Learning by the numbers: What Rabbi Akiva’s students teach us today

Rabbi James Gordon

By Rabbi James Gordon, Guest Torah Columnist

Torah Portion: Emor — Leviticus 21:1−24:23

One of the highlights of Parashat Emor is a recitation of all of the Moadim (appointed times) ordained in the Torah: Shabbat, Pesach, Shavuot, Rosh HaShana, Yom Kippur, Sukkot and Sh’mini Atzeret.

Emor is also the source of the Mitzvah of S’firat HaOmer (Counting the Omer):

U-S’fahrtem lakhem mi-mawcharat ha-Shabbat mi-yom haviakhem et Omer Ha-T’nufa sheva Shabbatot t’mimot tih’yena ahd mi-mawcharat ha-Shabbat ha-sh’viit tisp’ru chamishim yom v’hik’ravtem Mincha chadasha la-Hashem

“And you shall count for yourselves from the day after the rest day (i.e., the first day of Passover) from the day that you bring the Omer of Waving seven complete weeks until the day after the seventh week (i.e., Shavuot), fifty days; and you shall offer a new meal-offering to Hashem (Leviticus 23: 15-16).”

Today, we fulfill this Mitzvah by counting each of the 49 nights beginning with the second (Seder) night of Pesach until Shavuot.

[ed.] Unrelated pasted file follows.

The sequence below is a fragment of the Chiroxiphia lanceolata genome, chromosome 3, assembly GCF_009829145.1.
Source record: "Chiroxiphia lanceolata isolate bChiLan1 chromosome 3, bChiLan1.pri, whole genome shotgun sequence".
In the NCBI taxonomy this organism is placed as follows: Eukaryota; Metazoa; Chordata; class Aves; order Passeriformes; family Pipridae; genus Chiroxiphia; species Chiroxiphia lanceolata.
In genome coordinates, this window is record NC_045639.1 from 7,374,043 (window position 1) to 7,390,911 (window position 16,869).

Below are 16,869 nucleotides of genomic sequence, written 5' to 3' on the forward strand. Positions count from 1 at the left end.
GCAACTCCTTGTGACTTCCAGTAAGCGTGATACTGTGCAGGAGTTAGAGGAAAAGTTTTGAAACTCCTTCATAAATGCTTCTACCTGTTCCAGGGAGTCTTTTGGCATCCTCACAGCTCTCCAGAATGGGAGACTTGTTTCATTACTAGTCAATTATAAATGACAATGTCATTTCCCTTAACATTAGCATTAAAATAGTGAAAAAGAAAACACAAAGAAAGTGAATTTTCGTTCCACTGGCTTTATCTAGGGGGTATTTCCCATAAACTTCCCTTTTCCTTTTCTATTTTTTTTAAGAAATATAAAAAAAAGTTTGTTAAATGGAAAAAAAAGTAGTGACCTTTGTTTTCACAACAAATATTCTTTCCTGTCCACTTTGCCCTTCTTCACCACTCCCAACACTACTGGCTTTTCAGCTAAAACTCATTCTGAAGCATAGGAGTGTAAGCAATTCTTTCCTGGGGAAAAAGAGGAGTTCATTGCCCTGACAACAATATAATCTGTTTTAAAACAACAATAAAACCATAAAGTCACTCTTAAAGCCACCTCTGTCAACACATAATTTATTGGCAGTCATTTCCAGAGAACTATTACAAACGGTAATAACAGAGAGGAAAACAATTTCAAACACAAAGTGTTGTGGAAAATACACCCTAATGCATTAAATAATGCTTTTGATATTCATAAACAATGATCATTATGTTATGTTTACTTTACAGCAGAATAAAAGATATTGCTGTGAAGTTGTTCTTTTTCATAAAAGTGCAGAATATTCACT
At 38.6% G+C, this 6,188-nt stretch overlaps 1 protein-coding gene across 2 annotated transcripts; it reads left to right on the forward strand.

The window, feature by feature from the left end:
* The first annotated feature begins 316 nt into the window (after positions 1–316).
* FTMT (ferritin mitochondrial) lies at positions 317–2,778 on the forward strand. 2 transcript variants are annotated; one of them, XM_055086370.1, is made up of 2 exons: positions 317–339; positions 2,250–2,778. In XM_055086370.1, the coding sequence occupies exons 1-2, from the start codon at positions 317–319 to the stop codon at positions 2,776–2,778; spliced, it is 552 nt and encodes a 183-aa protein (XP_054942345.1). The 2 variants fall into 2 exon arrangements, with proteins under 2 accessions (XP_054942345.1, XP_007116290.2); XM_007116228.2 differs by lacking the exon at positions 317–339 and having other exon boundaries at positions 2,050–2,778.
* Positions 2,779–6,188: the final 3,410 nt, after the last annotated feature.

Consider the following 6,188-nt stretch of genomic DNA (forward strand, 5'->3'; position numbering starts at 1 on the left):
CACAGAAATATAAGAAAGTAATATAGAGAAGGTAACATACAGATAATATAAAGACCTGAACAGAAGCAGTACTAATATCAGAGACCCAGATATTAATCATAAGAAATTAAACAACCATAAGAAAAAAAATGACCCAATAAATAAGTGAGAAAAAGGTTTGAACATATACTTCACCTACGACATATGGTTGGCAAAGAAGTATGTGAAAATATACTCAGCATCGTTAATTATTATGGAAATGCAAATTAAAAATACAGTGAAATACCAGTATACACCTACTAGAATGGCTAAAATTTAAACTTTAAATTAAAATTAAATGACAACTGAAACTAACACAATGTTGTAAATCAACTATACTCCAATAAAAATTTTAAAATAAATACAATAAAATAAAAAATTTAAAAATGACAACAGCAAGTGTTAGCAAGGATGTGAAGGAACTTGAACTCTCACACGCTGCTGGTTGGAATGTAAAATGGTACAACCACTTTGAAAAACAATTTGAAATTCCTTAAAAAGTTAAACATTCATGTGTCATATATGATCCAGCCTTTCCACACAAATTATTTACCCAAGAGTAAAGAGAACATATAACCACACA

For more than 1,000 years, this was a period of festivity in the Jewish calendar as we celebrated the Almighty’s bounty. In about 135 C.E., this season of joy was transformed into a period of national mourning.

What event triggered this transformation?

According to the Talmud (Y’vamot 62b) and the Midrash (B’risheet Rabba 61:3), with the exception of five or seven men, all of Rabbi Akiva’s students perished during this seven week period.  The deaths ceased on the 33rd day/18 Iyar (Lag B’Omer).

According to the Talmudic account Akiva had 24,000 students, while per the Midrash his students numbered “only” 12,000.  The exact cause and reasons behind their deaths vary.

  • According to Y’vamot 62b, they died because they did not treat each other with respect (“Sh’lo nahagu kavod zeh la-zeh”). When commenting on the Talmudic cause of death, the Maharsha (1555-1632), elucidates further that the students spoke Lashon HaRa against one another, speaking in a shameful manner.  The disease from which they died was askara (croup).